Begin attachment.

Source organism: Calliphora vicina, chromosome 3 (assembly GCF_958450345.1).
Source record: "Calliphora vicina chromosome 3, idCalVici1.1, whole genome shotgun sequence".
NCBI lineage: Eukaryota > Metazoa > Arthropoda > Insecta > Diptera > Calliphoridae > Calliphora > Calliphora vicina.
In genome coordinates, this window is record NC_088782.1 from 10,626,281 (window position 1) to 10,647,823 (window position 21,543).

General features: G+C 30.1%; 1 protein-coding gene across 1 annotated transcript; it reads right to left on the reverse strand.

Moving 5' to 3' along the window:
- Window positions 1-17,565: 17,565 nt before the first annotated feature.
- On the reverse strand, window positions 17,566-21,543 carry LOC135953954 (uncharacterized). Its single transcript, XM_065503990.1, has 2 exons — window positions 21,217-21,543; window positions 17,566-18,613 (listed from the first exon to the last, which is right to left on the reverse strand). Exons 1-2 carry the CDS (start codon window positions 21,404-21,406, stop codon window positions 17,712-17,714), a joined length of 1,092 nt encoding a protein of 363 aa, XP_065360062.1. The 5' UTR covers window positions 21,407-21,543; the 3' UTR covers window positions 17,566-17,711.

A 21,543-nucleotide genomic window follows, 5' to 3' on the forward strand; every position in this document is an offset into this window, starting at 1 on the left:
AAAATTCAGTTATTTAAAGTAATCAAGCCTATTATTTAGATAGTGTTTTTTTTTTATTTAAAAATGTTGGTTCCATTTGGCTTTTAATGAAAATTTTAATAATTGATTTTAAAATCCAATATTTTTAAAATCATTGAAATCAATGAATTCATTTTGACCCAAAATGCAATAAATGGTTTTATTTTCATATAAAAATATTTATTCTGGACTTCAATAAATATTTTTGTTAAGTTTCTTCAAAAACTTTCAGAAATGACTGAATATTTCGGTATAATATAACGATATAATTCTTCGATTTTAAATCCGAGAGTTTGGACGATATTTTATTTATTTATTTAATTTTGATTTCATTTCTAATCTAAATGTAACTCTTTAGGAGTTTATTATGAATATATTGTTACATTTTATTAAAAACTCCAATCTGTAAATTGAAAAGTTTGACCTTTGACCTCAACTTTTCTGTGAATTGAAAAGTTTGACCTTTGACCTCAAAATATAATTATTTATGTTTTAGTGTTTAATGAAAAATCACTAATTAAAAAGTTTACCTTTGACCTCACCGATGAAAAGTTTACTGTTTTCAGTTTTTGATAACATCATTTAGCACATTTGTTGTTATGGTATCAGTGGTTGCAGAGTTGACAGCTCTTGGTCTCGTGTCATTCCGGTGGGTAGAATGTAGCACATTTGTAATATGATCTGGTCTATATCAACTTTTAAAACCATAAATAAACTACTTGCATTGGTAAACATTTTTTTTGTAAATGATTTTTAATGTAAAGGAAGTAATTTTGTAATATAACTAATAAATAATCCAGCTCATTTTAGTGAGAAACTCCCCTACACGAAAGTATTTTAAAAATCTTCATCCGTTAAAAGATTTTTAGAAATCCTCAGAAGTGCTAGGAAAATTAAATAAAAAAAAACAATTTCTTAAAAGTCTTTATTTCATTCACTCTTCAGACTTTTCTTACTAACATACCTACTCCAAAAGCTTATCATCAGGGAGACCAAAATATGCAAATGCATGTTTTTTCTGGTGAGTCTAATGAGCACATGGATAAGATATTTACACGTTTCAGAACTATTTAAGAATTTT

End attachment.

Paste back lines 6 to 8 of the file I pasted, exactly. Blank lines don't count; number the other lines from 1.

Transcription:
Moving 5' to 3' along the window:
- Window positions 1-17,565: 17,565 nt before the first annotated feature.
- On the reverse strand, window positions 17,566-21,543 carry LOC135953954 (uncharacterized). Its single transcript, XM_065503990.1, has 2 exons — window positions 21,217-21,543; window positions 17,566-18,613 (listed from the first exon to the last, which is right to left on the reverse strand). Exons 1-2 carry the CDS (start codon window positions 21,404-21,406, stop codon window positions 17,712-17,714), a joined length of 1,092 nt encoding a protein of 363 aa, XP_065360062.1. The 5' UTR covers window positions 21,407-21,543; the 3' UTR covers window positions 17,566-17,711.